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Can acupuncture help sensory nerve discomfort?

Q:  I've recently developed sensory nerve discomfort on my shoulder blades .I already have idiopathic peripheral neuropathy so I know what nerve pain is . This is touch related as there is no discomfort when there is no clothing touching my shoulder blades . I did a simple experiment with 3 shirts/t-shirts . The first had a rough/course texture , the second had a gripping texture , the latter was soft & smooth . The first two both caused discomfort , the latter virtually none , I had a friend present & we both agreed on the descriptions regarding the "shirts" .
I would also add that I use a thoracic brace for exercising & the pressure of the brace on the my shoulder blades seems to alleviate the discomfort .
I thus thought , albeit from a very limited understanding of acupuncture : its use of pressure points & the fact that a GP at  my practice has used acupuncture for many years for a variety of maladies for the benefit of practice patients is there any evidence of its efficacy in treating sensory nerve discomfort .

A:We do have a number of fact sheets on our website about neuropathic pain and also a number of answers to earlier queries about diabetic neuropathy, but none really quite addresses the problem which you describe.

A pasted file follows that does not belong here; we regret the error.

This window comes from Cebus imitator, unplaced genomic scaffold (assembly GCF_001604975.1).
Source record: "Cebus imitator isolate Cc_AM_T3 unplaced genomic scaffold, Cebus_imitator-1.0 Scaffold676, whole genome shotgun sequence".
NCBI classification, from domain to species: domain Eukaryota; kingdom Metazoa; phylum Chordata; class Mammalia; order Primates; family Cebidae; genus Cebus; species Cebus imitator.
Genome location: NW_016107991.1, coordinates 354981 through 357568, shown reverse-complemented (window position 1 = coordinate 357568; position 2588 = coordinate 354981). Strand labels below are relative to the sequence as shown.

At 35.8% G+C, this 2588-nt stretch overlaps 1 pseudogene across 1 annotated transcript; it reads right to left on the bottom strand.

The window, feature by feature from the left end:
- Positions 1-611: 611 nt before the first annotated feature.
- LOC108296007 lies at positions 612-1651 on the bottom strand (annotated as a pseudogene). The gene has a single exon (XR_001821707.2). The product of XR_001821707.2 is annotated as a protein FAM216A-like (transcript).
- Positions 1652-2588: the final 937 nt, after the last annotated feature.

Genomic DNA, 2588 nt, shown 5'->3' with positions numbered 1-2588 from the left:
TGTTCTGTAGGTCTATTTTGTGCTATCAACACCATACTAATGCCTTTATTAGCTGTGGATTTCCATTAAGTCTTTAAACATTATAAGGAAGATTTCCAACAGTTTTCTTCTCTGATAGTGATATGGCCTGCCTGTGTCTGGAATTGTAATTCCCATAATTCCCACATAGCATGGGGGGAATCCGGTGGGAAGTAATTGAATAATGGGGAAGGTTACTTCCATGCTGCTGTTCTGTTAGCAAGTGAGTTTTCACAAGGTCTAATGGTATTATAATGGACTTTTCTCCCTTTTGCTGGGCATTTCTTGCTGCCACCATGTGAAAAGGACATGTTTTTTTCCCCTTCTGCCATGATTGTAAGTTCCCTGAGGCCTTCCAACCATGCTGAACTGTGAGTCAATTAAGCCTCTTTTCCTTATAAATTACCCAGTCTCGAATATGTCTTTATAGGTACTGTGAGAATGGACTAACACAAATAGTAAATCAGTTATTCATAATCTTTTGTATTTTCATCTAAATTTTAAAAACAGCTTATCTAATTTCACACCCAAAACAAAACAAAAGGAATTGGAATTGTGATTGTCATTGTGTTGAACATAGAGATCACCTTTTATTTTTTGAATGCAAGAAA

We suspect that with your problem it really is a case where going back to first principles may offer the best chance of finding some relief from the problem you have. As you probably already know from background reading, the theories of traditional acupuncture are based on the flow of energy called 'qi' and its rhythms, flow and balance in the body. Understanding how problems occur means being able to identify and understand how the flow might have been disturbed where the problem is and also how this fits against the overall backdrop of someone's health. The practitioner invariably, as with any pain, asks questions about whether the problem area feels hot or cold, responds to hear or cold, responds to pressure, is better or worse at different times of day, and so on. The answers to these questions all point to specific disruptions in the flow of energy and hopefully towards solutions.

There are a number of formula points which can be used as short term palliatives, and on occasion these may provide a permanent solution. The majority of cases like this, though, where there is an area of skin and superficial muscular discomfort, require something more sophisticated by way of treatment. Of course, in saying this, we would ourselves be looking at the other possible environmental factors which might be causing the problem, but we assume that you have probably done an exhaustive check on things which might have affected the area.

The best advice we can offer, since it is an unusual and specific presentation, is to visit a BAcC member local to you for a brief assessment of whether acupuncture might be of benefit. A skilled practitioner could usually elicit in a very few minutes how treatable something is, and most of our colleagues are happy to give up a short amount of time to make this determination

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